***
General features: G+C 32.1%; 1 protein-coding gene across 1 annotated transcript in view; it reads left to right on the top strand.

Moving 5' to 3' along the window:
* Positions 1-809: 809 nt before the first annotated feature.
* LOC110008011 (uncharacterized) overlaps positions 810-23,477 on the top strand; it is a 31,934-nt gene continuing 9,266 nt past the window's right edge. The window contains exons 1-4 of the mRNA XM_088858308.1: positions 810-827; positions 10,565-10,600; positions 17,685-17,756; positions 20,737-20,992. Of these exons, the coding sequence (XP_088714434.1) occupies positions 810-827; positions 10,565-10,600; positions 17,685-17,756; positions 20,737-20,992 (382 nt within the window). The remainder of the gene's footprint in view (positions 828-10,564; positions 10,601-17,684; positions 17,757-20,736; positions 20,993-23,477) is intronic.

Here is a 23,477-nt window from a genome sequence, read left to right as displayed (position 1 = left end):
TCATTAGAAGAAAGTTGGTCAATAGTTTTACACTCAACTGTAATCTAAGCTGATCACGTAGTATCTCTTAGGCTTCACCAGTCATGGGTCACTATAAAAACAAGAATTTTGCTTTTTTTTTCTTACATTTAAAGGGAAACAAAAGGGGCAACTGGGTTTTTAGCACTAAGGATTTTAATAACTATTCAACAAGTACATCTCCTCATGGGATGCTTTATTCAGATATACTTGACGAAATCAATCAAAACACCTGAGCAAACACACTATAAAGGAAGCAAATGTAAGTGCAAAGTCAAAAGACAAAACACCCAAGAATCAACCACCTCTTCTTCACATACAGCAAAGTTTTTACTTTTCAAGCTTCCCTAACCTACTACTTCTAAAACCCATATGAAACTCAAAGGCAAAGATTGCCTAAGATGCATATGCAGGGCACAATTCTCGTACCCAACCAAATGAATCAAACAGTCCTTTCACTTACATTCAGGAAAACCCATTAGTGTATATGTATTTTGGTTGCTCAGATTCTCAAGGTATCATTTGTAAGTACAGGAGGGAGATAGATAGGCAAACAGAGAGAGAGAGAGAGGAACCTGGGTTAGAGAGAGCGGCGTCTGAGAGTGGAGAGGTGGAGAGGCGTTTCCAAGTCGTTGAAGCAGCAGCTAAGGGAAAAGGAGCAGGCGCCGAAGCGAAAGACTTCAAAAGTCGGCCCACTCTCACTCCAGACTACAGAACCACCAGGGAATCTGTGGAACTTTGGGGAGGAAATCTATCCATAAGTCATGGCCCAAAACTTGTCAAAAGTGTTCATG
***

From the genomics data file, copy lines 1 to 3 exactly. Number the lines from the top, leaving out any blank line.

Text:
General features: G+C 32.1%; 1 protein-coding gene across 1 annotated transcript in view; it reads left to right on the top strand.

Moving 5' to 3' along the window:
* Positions 1-809: 809 nt before the first annotated feature.